Shike – Day 53 of 306

“Hey, monk!” It was the man who had directed him to the kitchen. “Want to share some of our warmth with us?” He pointed to a jar of sake being heated over a brazier.

“Monks don’t drink sake, fool,” one of the other men said.

“Thank you,” said Jebu. “I’m not used to sake. I’m afraid it would go to my head.”

The men talking around the brazier smiled and nodded to Jebu and went back to talking among themselves. Jebu sat cross-legged against the wall and closed his eyes. With Goshin gone, the atmosphere seemed much more friendly. One could even walk into this room and be unable to tell whether the samurai here fought for the Takashi or the Muratomo.

Chapter Sixteen

Jebu had deliberately chosen to sleep in a corner beside a crack in the screen. A stream of chill air came through the opening, but he ignored the discomfort, and as the long winter evening wore on he pushed the screen open by imperceptible degrees until there was a space about as wide as his hand. There were extra quilts scattered around the room for protection against the cold, and Jebu unobtrusively gathered several of these and carried them to his spot. The lamps burned out and one by one the men went to sleep.

When the room was dark Jebu bundled the quilts together on his futon so that it would look as if he were sleeping there. Then, glancing around the room to make sure he was not being watched, he pushed the screen open. On his hands and knees he slipped through and partially closed the screen again.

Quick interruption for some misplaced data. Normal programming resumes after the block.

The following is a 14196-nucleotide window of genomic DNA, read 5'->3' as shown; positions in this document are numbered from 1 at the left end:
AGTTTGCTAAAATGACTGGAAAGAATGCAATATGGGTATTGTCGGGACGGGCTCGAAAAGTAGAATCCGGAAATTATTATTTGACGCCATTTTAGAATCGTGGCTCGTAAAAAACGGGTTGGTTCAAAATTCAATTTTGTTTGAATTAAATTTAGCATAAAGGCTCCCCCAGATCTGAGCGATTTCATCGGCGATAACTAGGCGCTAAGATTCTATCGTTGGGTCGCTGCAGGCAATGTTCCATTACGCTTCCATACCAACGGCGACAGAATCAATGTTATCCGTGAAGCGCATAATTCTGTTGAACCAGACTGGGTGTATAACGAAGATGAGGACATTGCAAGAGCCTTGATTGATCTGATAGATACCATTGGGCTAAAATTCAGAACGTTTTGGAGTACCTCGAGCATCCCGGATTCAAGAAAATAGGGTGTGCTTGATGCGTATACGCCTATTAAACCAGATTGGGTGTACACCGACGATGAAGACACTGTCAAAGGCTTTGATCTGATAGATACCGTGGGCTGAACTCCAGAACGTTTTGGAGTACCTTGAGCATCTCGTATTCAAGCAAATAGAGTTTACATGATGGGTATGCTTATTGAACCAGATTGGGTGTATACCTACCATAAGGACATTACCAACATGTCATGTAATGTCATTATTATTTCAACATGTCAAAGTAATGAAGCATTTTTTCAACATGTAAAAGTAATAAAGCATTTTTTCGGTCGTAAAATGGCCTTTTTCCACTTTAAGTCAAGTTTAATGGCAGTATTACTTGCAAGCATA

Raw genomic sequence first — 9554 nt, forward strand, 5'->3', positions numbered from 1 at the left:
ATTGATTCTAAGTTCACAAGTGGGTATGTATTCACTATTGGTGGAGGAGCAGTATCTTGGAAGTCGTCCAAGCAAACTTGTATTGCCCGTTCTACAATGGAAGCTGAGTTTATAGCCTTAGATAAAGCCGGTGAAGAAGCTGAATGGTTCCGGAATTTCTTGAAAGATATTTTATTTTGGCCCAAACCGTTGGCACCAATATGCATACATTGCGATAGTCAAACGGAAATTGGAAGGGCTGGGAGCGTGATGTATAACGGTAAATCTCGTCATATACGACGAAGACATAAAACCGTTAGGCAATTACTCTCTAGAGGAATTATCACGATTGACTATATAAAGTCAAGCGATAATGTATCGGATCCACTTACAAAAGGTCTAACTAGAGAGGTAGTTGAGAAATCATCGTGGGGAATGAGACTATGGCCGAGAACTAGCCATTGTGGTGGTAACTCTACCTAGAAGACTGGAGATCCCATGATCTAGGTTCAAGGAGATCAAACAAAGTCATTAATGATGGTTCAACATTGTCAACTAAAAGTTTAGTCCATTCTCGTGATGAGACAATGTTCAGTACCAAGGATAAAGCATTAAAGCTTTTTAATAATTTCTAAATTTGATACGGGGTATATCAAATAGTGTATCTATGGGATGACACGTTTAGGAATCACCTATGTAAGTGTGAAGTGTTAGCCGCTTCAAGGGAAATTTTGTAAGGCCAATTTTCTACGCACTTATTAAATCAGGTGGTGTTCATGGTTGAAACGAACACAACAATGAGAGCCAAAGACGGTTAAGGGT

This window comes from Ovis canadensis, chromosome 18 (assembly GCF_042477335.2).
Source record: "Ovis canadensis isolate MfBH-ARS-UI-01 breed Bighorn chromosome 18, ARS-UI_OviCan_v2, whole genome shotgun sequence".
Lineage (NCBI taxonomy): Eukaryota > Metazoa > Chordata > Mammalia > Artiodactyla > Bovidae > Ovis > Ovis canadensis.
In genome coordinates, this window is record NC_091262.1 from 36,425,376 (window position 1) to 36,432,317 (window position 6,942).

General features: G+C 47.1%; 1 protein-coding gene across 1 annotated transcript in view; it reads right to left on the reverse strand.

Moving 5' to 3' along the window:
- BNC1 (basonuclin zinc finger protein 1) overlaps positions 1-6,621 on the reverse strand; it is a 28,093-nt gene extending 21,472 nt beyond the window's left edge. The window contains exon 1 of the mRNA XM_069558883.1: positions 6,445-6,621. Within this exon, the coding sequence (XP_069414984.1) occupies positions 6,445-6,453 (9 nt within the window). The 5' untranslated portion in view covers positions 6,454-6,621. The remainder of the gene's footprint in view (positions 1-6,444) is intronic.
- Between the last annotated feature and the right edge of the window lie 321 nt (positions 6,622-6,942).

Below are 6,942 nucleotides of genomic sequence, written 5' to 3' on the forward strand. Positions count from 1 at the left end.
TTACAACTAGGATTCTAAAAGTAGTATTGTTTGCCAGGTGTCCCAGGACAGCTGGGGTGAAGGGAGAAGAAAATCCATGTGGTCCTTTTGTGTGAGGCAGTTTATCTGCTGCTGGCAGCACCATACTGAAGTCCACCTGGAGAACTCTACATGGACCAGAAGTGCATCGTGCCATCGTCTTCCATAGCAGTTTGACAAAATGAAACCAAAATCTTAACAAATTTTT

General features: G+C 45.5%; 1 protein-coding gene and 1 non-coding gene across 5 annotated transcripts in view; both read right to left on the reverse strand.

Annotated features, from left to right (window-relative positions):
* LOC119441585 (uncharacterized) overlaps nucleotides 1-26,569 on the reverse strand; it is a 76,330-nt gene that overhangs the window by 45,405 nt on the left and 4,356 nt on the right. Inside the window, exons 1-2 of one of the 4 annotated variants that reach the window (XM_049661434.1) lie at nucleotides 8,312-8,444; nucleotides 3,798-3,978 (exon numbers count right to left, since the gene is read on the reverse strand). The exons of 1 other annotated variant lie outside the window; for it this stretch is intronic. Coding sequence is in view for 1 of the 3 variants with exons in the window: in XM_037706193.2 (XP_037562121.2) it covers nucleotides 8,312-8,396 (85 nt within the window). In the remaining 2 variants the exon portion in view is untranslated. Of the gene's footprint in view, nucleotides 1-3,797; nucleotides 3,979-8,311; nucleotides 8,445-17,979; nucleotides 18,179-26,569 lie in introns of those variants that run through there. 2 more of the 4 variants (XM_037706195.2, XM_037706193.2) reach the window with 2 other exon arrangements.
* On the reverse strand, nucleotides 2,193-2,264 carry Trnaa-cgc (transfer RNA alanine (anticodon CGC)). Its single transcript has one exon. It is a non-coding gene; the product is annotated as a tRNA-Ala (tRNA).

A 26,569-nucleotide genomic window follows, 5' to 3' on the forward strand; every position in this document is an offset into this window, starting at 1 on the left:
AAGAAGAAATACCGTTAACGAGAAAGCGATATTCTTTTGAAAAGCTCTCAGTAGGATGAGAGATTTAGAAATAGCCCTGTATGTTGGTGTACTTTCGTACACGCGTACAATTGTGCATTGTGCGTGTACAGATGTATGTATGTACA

Looking around the darkened compound, he waited until he had spotted the spear-carrying guards walking their posts. Then, bent low, running silently on his bare feet and keeping to the shadows, he circled around the rear of the main house. Now he was in the garden. Neither moon nor stars shone tonight. He crept through the garden, making use of each small tree and shrub for cover.

At last he crouched by a corner of the women’s house. He reviewed Taniko’s directions as he searched the outer screens of the house for one that, as she had promised, was left partly ajar. When he found his opening, he thought of water and flowed up the steps and past the screen. Inside the women’s house it was totally dark. He stood perfectly still for a moment, listening to rustlings and soft breathing coming from all directions. There was a strong scent of flower petals. After a few moments his eyes adjusted to the darkness in the building and he began to see where the walls and screens were. If he made a mistake and entered the wrong room, the guards would be on him instantly. He counted the doorways and turnings, re-creating his mental map of the building.

Small fingers seized his arm. He stopped moving instantly, stifling the impulse to attack. He peered at his captor, putting his face close to the pale face that looked up at him. It was Taniko. He stood motionless for a long time, revelling in her closeness, the light touch of her breath on his cheek. He tangled his fingers in her unbound hair and, at last, pressed his face against hers. He let her lead him the rest of the way to her chamber.